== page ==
Renters are being forced into split second decision-making, and are often subjected to the application process and associated fees without ever seeing their future dwelling in person.  It’s a simple, yet painful, case of supply and demand, and prices in our city are likely to continue to rise for the foreseeable future.

Read more, in Willamette Week-

Pet Friendly Portland



Portlanders love their pets, and summer is the perfect season to spend some quality time with a furry friend or family member. Whether you’re up for a snack, a stroll or a snuggle, our fair city fits the bill.

Tin Shed Garden Cafe

Tin Shed Garden Café has been featured on both national and local television, and is known as one of Portland’s most dog friendly spots.  Bring your pooch anytime, but keep in mind that Tuesday night is Dog Lover’s Night and with every human meal purchased you get one free doggie meal! Tin Shed.

Gabriel Park

The 1.7 acres of land that is now Gabriel Park was purchased by the city of Portland in 1950 for $120,000. Centrally located in SW Portland between Vermont and Canby Streets, dog lovers can treat their pups to a lush, off-leash area from 5 a.m. to Midnight every day. Gabriel Park.

Purrington’s Cat Lounge

And, not to leave the kitty lovers out, we’re sure fond of Purrington’s Cat Lounge.  In the mood for a “meowmosa” along with your feline fix? They’ve got you covered! And, best of all, every cat at Purrington’s is adoptable. A truly unique Portland experience for a great cause. Purrington's.

Why Bother to Stage?

Staging Photo2 "Why bother in this market?" is what I was asked at a recent dinner party. And really one would have to be living under a rock for the last six months to have missed that we are in the hottest market since 2006. So why bother to stage, dear reader, when the belief is that everything is selling as fast as the proverbial hotcake?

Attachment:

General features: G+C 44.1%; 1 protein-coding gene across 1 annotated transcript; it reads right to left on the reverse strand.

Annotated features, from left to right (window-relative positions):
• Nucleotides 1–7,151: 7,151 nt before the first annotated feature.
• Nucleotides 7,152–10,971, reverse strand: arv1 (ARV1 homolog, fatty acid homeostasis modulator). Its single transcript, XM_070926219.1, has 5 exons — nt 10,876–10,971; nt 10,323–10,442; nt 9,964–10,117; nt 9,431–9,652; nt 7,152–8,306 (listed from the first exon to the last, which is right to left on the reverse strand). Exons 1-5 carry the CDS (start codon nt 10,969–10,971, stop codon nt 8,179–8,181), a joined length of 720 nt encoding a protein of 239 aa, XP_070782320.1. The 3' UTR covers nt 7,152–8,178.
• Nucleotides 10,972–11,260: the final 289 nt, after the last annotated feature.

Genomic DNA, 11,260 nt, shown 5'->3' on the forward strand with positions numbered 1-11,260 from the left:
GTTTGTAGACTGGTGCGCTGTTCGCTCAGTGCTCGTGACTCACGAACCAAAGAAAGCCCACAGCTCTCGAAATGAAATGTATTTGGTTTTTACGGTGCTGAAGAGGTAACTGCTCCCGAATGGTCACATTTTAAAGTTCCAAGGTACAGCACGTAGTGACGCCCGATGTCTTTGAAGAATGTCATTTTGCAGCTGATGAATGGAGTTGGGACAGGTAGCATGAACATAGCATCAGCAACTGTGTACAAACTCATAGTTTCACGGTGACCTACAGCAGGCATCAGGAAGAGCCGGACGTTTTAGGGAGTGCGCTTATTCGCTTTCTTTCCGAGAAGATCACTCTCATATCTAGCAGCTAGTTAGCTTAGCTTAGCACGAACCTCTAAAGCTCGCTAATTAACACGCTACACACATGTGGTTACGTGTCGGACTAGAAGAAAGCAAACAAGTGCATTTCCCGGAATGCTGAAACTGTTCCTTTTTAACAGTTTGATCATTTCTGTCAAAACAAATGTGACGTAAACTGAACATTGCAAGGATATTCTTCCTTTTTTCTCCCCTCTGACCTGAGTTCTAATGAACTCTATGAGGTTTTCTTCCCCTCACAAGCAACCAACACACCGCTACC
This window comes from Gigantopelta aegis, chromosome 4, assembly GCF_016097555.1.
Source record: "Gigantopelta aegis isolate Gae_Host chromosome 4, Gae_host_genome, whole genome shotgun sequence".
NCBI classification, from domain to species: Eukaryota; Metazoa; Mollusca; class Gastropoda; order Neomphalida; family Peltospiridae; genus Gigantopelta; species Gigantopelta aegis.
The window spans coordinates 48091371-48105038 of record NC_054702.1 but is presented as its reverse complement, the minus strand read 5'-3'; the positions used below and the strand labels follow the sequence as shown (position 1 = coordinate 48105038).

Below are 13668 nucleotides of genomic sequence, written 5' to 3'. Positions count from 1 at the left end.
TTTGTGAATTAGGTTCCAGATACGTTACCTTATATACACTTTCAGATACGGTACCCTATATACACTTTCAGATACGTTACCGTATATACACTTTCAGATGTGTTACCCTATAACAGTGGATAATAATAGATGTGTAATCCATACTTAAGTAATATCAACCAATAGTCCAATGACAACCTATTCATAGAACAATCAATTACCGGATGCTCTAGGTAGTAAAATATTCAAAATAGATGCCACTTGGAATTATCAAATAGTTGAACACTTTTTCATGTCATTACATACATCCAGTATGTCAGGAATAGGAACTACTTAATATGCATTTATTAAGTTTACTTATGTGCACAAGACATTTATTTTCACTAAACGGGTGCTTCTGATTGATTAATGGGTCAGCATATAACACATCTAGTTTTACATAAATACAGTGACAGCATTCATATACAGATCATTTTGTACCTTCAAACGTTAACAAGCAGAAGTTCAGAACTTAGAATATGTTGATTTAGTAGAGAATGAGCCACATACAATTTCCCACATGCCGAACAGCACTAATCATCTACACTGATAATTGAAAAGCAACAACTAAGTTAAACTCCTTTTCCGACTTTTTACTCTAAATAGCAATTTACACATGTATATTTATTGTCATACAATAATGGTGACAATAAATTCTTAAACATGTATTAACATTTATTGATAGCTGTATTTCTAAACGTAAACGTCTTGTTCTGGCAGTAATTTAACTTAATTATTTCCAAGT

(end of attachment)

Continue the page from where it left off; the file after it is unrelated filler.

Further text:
The average days of market time for all Portland listings so far this year is 68 days. This includes the good, the bad, and the ugly. My average is 18. Virtually all my sellers agree to do some form of staging on their properties.

Very few of us live in homes that are "ready for their closeup." There are all manners of staging devices that can be employed; from supplementing the homeowner's existing art and furniture with a "re-arrange" of the home, to full staging of a vacant home. Every buyer shops- and screens the use of their valuable time prior to any home visit, first online. If we cannot create excitement online through our photographs we cannot get them into the home. The more buyers we get into the home in the shortest amount of time, the best chance we have of getting a full price offer and competing offers.

Every buyer asks the magic question, "How long has this house been on the market?" It follows then, if a house has been on the market- in this market, even past a week or so, the buyer thinks "If no one else has bought it for this price, why should I?" I never like to invite lower offers on my listings.

Staging gives my photographer something great for me to market, an aspirational home that sets us apart from hundreds of other listings, our competition. The National Association of Realtors finds that not only do staged homes sell 80% faster, they do so for up to 11% more return.  That's because a well staged home creates excitement and desire. It shows buyers how spaces can be used, especially those awkward spaces that we lived with or underutilized.  Potential homeowners do not have to guess if a king-sized bed fits or where to place the sofa. They are that much closer to imagining their life to-be.

In the end, most of my clients that are selling have somewhere else to go, and what they redeem from the sale of their homes is very important to them in terms of realizing their next dream. And that is why we bother to stage.

May 2015 Market Action Update